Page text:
Welcome to our new blog series – Google Updates for Webmasters. These weekly posts will provide a quick review on developments that can impact your website’s success in the king of search engines – Google.
In this week’s update, we discuss Google’s work around Googlebombs as recently covered by Matt Cutts, and provide some insight into the Badware Warnings that Google is presenting in their search results.
As ominous as the name is, Googlebombs (or linkbombs as they are referred to when not in conjunction with Google) are not as serious to website owners as they might sound. They are pranks where people try to make other websites rank for meaningless or totally obscure search terms or keywords.
While not overly prevalent, Googlebombs do work against Google’s commitment to relevant results. As Matt Cutts put it in his post:
“Because these pranks are normally for phrases that are well off the beaten path, they haven’t been a very high priority for us. But over time, we’ve seen more people assume that they are Google’s opinion, or that Google has hand-coded the results for these Googlebombed queries. That’s not true, and it seemed like it was worth trying to correct that misperception. So a few of us who work here got together and came up with an algorithm that minimizes the impact of many Googlebombs.”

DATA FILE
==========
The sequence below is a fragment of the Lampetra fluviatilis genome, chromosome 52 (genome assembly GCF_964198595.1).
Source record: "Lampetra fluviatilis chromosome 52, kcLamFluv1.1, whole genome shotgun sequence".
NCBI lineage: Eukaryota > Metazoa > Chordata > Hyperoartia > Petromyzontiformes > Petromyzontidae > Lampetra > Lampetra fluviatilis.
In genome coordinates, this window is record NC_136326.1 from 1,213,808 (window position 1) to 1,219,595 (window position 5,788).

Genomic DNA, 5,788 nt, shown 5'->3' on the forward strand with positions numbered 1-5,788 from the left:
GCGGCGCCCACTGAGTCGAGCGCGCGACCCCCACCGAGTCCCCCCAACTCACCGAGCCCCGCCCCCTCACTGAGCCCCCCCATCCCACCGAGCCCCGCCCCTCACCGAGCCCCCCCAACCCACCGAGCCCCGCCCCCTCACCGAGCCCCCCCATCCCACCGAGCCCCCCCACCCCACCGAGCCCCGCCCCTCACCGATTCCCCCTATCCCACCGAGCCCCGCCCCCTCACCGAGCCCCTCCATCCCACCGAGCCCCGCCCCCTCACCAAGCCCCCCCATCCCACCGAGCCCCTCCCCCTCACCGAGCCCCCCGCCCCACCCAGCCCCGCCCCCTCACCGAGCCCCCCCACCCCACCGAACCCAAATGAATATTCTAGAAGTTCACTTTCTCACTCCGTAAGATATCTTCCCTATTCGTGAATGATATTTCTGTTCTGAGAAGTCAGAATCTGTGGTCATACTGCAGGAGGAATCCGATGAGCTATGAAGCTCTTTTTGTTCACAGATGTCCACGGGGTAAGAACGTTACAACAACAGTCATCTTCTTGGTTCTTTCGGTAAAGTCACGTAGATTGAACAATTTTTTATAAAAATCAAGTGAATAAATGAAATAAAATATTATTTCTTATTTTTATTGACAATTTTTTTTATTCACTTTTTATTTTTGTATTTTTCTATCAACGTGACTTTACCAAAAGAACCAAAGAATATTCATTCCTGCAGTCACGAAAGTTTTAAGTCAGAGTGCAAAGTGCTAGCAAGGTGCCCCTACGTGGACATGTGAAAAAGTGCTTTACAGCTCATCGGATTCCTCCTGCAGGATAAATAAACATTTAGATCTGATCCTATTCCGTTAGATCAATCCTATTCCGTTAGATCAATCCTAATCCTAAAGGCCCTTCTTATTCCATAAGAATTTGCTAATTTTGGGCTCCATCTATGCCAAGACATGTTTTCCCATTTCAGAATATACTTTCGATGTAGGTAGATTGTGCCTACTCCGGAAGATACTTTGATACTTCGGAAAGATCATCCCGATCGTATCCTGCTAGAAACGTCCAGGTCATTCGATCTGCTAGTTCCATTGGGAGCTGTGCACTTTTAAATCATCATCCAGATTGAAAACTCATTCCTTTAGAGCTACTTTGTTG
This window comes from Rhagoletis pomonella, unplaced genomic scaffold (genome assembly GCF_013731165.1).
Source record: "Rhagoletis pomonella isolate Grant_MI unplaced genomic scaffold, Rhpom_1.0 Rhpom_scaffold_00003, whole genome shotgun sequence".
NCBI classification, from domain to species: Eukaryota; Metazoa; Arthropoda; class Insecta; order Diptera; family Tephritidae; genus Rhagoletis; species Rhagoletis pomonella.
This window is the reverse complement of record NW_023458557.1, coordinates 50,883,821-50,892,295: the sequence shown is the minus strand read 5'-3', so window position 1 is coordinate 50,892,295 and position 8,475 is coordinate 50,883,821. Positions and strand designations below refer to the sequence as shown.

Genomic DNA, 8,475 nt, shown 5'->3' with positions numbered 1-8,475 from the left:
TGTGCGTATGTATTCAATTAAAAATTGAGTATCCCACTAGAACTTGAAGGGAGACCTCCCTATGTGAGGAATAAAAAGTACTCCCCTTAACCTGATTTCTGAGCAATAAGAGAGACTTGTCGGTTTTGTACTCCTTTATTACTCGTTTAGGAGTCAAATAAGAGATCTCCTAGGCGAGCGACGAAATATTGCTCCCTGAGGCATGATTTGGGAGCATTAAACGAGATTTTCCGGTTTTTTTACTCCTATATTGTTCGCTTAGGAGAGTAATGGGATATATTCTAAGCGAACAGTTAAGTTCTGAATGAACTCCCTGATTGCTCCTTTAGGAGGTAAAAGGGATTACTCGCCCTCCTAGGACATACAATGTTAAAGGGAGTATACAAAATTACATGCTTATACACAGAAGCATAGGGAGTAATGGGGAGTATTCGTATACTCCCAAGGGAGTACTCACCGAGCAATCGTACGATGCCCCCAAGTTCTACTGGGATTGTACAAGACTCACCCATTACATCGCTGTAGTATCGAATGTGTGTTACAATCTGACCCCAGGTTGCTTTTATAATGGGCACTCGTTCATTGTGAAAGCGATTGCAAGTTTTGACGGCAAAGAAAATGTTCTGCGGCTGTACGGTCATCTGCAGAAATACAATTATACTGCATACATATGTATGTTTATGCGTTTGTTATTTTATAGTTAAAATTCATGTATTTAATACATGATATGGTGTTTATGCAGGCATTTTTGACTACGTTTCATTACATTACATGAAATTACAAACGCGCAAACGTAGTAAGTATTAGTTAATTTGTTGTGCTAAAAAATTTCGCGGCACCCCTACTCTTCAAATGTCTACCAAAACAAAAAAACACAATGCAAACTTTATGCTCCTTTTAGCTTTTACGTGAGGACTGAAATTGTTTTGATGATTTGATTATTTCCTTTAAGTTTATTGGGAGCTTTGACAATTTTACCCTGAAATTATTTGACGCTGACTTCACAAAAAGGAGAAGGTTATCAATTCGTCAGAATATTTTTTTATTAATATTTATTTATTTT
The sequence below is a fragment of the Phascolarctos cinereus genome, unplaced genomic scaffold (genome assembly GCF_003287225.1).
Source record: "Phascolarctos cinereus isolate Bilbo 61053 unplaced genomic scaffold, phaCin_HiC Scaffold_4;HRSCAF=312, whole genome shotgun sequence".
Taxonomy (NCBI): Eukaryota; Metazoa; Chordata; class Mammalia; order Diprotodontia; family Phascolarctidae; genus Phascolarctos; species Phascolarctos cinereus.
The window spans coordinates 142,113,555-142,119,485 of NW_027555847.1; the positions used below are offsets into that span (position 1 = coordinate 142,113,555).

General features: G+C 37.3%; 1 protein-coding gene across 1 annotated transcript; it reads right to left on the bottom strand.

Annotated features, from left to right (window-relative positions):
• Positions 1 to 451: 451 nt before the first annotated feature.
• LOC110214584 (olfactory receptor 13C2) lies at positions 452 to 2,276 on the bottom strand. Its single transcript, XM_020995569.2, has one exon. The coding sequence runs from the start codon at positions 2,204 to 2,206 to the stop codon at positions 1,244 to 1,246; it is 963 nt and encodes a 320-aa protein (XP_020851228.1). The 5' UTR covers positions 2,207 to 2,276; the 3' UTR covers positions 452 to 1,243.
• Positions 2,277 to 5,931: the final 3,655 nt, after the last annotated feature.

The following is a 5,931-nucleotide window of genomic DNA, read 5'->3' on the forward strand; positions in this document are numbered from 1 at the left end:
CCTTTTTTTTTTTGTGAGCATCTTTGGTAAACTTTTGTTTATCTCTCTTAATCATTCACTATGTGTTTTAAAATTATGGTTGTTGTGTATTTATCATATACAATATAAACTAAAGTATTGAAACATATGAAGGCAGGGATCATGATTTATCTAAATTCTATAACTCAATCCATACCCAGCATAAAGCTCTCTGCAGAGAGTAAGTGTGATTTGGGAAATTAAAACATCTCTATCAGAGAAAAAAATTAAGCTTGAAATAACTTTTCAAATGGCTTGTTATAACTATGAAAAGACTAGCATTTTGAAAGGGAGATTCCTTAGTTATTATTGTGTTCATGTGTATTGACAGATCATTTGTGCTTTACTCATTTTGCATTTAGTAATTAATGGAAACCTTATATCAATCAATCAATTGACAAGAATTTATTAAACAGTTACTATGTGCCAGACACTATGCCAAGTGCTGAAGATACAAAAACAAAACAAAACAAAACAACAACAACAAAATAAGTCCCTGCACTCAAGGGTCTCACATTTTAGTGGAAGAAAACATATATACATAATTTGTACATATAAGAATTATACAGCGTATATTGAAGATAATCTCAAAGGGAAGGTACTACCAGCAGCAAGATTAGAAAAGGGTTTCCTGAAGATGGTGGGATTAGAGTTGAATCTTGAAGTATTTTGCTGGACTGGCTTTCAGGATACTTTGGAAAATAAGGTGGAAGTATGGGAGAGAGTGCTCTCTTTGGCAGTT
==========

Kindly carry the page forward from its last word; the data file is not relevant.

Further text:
Google have released a revised algorithm that should reduce the impact of such queries, but as with all computer driven processes, there is still the risk that the occasional prank will make it into the results. If you see one, Google are accepting feedback via Google Web Search Help Group.
In response to concerns from webmasters regarding malware warnings on their listings in Google’s search results, Phil Harton has provided some background information in the Google Webmaster Central blog.
The Badware Warnings are aimed at reducing the risk to searchers of being directed to websites that compromise the users’ computer security. If you think your website has been flagged, or would like to check its status, you can do so by setting up an account at Google Webmaster Tools. Within your account, a warning will be provided if your website has been flagged as Badware.
Cleaning your website of any malicious software is not usually as simple as fixing a bit of code, but Google are looking to provide additional information for website owners who have fallen victim to such security breaches. The challenge being to avoid giving malicious website owners the information needed to avoid Google’s detection software.
If you feel you have been flagged unfairly, you can appeal your Badware status by emailing email@example.com.